Amtrak’s national carry-on baggage policy limits passengers to two bags not exceeding 50 pounds each plus two personal items not exceeding 25 pounds each.

The New York section of the Lake Shore Limited will continue offering checked baggage service between Chicago and New York and at select intermediate stations.

Vanishing Sight

January 23, 2018

All of Amtrak’s long-distance trains carry baggage cars. Given that these cars are new Viewliner equipment that went into service in the past few years, it is likely that Amtrak trains will continue to carry baggage cars and offer checked baggage for the foreseeable future.

But rapidly vanishing at intermediate stations is the practice of the local station agent wheeling a baggage cart out to the platform to load and unload bags on the train’s baggage car.

Shown is an Amtrak agent at Minot, North Dakota, loading a box aboard the westbound Empire Builder in May 2014.

As Amtrak tells the story, it has pulled its agents from many stations because most passengers are buying their tickets online. Many passengers are using their smart phones for their tickets rather than using paper.

So, the story goes, there is less need to have agents at stations that sell few tickets. With the disappearance of agents have also come the end of check baggage at those stations.

In some instances, an Amtrak conductor can check items, such as bicycles. But in most towns served by Amtrak, checked luggage has become another relic of history.

Last Days of the North Coast Hiawatha

February 8, 2017

north-coast-hiawatha-september-23-1979-02

The trip was somewhat bittersweet. It is Sept. 23, 1979. I am aboard the westbound North Coast Hiawatha en route to Seattle.

The North Coast Hi has less than a month to live, soon to become a victim of a massive Amtrak route restructuring that will end it, the Lone Star, the National Limited, the Floridian, the Hilltopper and the Champion.

I bought a ticket aboard No. 9 to ride the train before it ended. I rode in coach from Chicago to St. Paul and then had a roomette to Seattle.

We are somewhere in Montana on the former Northern Pacific, which at the time was controlled by Burlington Northern.

I made a few images from an open vestibule window as the train snaked through the mountains. I have not been back here since.

The Cardinal Lands in Charlottesville

September 21, 2016

cardinal-july-2012

It is a July afternoon in Charlottesville, Virginia. Amtrak’s tri-weekly Cardinal is scheduled to arrive from both Chicago and New York.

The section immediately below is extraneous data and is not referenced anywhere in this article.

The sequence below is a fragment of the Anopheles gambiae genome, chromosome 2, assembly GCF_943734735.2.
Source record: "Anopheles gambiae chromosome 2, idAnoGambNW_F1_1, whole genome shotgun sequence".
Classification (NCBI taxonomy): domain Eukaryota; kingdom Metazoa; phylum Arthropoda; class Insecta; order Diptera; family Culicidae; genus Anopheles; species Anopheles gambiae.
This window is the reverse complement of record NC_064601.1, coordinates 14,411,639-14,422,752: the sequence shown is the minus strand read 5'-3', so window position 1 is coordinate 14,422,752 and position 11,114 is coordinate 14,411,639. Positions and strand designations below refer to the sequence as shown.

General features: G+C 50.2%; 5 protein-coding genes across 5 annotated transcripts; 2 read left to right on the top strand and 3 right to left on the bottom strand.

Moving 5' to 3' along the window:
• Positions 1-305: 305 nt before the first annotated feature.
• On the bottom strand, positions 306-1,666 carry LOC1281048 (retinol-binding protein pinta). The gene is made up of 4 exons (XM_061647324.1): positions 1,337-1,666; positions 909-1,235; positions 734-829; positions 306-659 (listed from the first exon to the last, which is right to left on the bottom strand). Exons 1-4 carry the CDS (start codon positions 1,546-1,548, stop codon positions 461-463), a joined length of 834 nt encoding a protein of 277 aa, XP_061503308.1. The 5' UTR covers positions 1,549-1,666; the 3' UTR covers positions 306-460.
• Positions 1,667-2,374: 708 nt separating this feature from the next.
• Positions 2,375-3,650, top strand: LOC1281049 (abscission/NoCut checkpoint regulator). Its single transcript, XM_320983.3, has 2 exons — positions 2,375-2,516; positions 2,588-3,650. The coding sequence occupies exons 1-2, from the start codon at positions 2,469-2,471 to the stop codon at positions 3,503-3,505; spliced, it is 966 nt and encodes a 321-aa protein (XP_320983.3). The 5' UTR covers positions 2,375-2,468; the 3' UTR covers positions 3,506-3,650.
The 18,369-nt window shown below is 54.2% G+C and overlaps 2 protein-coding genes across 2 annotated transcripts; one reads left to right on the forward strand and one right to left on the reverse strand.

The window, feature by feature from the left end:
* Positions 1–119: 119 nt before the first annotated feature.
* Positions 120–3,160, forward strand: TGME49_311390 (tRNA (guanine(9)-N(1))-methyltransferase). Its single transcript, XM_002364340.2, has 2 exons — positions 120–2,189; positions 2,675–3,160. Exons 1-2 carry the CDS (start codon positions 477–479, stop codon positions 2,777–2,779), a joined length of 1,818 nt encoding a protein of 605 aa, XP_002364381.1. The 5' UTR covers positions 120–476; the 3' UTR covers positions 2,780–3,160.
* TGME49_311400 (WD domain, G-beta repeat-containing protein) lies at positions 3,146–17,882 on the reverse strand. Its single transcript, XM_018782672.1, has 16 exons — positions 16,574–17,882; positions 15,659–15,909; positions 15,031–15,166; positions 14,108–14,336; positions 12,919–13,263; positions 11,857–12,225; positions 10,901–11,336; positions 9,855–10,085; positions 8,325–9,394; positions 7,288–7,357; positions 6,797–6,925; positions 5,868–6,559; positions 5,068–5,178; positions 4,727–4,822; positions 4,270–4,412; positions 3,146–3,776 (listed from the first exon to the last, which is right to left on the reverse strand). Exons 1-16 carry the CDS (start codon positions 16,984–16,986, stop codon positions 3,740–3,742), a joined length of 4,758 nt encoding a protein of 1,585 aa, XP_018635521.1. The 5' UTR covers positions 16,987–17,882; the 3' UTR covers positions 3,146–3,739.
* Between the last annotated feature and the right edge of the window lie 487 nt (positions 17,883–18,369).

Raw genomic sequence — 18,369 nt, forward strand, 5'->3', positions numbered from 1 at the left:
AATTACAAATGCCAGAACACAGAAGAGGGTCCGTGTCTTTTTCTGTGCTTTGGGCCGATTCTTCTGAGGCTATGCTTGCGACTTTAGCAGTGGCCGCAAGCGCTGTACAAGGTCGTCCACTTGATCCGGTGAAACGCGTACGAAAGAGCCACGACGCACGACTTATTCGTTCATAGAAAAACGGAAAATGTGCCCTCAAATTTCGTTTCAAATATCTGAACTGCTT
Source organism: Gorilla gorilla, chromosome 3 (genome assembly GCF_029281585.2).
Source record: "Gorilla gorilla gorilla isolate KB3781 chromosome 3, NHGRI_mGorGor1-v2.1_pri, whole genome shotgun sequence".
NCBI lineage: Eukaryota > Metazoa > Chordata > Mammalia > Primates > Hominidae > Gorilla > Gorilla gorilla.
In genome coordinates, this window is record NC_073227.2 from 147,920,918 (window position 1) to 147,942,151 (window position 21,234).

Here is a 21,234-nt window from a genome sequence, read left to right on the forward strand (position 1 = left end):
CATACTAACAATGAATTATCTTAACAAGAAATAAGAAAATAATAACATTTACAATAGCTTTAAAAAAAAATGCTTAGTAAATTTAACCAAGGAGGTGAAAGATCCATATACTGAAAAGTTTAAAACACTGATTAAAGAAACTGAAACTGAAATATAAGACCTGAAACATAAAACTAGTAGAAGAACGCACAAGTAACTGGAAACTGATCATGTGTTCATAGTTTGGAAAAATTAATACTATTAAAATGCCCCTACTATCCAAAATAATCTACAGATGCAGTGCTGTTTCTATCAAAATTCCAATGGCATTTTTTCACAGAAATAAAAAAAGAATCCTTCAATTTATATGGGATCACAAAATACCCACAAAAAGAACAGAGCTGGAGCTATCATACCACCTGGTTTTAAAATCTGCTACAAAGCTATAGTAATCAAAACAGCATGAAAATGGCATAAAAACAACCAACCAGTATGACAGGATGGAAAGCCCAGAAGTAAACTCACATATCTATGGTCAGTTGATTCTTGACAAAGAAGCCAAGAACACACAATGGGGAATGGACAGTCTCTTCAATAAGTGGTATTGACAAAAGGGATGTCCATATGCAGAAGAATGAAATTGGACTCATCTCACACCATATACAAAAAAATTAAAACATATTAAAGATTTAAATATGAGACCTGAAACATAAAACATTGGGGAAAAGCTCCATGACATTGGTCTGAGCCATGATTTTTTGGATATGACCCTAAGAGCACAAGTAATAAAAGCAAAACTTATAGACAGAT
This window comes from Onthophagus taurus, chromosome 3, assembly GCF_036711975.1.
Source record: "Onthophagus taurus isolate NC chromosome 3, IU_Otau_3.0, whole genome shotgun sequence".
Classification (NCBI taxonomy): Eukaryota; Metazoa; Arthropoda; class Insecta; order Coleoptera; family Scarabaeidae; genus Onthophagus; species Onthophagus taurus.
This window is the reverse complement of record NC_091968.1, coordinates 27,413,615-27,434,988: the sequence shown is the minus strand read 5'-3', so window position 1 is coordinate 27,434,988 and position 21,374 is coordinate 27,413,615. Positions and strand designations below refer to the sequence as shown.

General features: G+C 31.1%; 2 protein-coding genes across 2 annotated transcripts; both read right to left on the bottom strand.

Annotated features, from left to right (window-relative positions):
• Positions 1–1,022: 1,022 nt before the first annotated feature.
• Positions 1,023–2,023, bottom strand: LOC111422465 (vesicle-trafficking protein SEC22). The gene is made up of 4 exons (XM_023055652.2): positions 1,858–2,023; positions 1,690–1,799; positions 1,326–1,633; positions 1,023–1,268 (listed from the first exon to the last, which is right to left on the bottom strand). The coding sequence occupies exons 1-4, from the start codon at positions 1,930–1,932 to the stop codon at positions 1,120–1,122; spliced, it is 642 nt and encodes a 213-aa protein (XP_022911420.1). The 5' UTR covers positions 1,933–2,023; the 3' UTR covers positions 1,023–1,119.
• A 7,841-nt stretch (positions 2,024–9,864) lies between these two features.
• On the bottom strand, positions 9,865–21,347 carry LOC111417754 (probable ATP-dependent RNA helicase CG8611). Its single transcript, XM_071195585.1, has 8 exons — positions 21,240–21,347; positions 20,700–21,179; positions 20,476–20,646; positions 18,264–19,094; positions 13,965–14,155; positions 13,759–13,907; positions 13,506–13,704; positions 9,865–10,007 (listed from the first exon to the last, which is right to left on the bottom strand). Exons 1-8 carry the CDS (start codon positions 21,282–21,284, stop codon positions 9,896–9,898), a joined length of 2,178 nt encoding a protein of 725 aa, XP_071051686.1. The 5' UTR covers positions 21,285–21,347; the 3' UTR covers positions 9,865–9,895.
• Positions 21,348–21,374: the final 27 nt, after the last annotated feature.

In fact, the Cardinal calls in Charlottesville in both directions three days a week, Sunday, Wednesday and Friday. That is not the case on the western end of the route where the Cardinal arrives in Chicago on Monday, but doesn’t depart again until Tuesday.

Otherwise, Nos. 50 and 51 arrives and departs Chicago on the same day, Thursday and Saturday.

I had some free time during a vacation trip so I made it a point to venture to the Amtrak station to catch the Cardinal. It is a train I used to ride when I lived in Indianapolis, but since leaving there in 1991 I seldom see the Cardinal.

On this day, No. 50 has its then standard consist of one P42DC, a Heritage Fleet baggage car, one Viewliner sleeper, a food service car and three Amfleet II coaches.

Since making this image four years, ago, the Heritage Fleet baggage car has been replaced by a Viewliner baggage car and the train now seems to routinely have two Viewliner sleepers.

It has been a long time since the Cardinal had a full-service dining car. Maybe it will get one when the new Viewliner dining car order is completed by CAF USA. And maybe the dining car will arrive, but the food service will be little different than it is today.

Change in Amtrak service on trains such as the Cardinal seems to be incremental. This train is unlikely to ever be confused with the George Washington, the one-time premier train of the Chesapeake & Ohio, whose tracks the Cardinal uses between Cincinnati and Washington.

But then maybe it doesn’t need to be. Given the history of the Cardinal and how political pressure is all that saved it back in the 1980s, having any service at all is a good thing.